There was an epiphany moment at this year’s Ontario Hospital Association HealthAchieve when a hospital administrator responsible for patient surveys admitted that she had been doing it all wrong. The surveys were all about the hospital’s performance, not about the patient, she said.
We are in the age of continual measurement as administrators try to reduce the business of providing health care to a series of performance data tables. One could argue that surveying patients about their care is about improving the patient experience, so one has to wonder where the sophistry ends and where practical management begins?
At this year’s conference there was plenty of angst about the role of the patient in determining how health care is delivered.
Paul Corrigan, a former health advisor to UK Prime Minister Tony Blair, made a less than convincing case that health care providers should be basing their decisions around outcomes defined by the patient instead of the health professionals. Instead of a surgeon deciding a procedure has been a success, for example, that success should be defined around whether the patient achieves his or her goal to “walk to the shops,” for example. It’s perhaps a good thing that Corrigan didn’t encounter a patient whose goal was to play piano at Carnegie Hall.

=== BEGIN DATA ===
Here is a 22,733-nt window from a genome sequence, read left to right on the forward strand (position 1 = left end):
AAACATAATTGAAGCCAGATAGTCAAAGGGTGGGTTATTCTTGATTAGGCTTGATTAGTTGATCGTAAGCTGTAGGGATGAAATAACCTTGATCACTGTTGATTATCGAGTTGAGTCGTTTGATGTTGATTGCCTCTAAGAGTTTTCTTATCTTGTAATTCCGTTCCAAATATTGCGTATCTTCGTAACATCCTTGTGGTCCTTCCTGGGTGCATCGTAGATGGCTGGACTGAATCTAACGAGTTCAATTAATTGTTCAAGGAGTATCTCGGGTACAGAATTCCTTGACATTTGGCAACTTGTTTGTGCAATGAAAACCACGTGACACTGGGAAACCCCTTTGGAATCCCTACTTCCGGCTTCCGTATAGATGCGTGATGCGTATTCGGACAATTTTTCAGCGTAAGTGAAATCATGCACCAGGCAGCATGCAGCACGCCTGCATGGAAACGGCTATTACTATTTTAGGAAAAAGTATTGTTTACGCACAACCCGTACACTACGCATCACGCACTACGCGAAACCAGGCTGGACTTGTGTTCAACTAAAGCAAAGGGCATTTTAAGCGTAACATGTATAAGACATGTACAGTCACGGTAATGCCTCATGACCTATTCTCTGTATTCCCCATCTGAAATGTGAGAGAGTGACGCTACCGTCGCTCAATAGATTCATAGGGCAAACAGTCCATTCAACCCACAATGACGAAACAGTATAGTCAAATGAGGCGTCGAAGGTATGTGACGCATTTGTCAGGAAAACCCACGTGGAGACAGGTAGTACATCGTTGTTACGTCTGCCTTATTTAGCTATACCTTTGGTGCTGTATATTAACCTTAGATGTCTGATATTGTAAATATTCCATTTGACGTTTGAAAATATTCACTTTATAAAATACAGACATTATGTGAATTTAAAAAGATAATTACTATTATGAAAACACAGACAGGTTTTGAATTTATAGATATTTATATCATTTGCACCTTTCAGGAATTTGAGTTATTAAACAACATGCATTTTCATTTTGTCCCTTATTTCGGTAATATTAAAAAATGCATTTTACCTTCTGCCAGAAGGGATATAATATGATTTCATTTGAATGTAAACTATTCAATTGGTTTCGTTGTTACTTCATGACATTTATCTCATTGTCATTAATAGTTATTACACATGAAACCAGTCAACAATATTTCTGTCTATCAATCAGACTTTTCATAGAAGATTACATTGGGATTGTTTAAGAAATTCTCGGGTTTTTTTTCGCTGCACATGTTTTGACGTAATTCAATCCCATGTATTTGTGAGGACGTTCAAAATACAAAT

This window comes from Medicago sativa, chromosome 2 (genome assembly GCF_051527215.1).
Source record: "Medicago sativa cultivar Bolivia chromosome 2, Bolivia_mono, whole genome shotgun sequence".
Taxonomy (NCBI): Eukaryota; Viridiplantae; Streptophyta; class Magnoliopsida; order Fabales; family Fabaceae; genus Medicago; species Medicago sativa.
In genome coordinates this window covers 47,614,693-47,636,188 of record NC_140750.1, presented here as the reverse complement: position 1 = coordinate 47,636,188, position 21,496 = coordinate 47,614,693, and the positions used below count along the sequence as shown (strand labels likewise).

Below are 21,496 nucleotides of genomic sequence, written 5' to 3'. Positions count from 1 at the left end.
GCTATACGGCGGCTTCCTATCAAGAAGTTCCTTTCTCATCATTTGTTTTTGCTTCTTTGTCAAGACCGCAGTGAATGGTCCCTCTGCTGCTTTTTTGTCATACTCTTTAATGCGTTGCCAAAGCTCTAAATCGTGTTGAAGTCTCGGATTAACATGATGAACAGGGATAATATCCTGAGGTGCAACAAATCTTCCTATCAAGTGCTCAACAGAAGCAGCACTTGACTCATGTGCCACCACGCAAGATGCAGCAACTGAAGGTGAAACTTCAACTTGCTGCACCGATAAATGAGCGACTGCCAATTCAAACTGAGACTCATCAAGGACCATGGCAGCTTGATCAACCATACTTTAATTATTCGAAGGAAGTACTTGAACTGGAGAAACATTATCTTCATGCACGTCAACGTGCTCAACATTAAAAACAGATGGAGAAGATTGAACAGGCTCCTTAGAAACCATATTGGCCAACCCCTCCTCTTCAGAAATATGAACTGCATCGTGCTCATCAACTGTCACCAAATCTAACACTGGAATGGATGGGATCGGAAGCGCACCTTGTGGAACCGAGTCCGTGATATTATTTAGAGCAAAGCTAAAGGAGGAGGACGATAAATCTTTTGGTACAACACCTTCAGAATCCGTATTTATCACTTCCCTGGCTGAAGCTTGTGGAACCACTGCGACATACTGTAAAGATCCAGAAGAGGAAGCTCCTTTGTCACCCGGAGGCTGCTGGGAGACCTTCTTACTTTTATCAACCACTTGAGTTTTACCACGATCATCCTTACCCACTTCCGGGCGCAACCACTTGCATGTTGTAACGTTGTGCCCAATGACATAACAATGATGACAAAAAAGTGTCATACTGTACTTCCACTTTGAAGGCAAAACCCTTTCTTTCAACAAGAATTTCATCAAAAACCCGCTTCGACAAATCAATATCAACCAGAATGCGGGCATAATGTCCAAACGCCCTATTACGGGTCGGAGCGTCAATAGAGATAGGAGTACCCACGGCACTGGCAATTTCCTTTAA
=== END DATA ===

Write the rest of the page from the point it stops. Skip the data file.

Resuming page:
“Hearing what patients are saying would be transformative,” says Corrigan, the implication being that we don’t.
Sir Nigel Crisp, a former senior manager in the UK’s National Health Service, ramped up the rhetoric by going as far as saying “professionals need to get down from their pedestals and patients up from their knees.” Seriously?
Kingston General Hospital CEO Leslee Thompson had the best analogy, asking “could you ever plan a wedding without the bride?”
The Health Minister did tell the OHA audience that decisions should be made with the patient rather than for the patient, although we could dance around exactly what that means, especially in light of the Health Care Consent Act.
Michael Porter, the Harvard business school professor that opened this year’s HealthAchieve, suggested what patients don’t want is to be bounced around from one provider to another. Porter says the way forward is to have specialized centers that effectively become a one-stop shop for patients – or what some of us formerly called a hospital. He calls it “parallel” rather than “sequential” health care.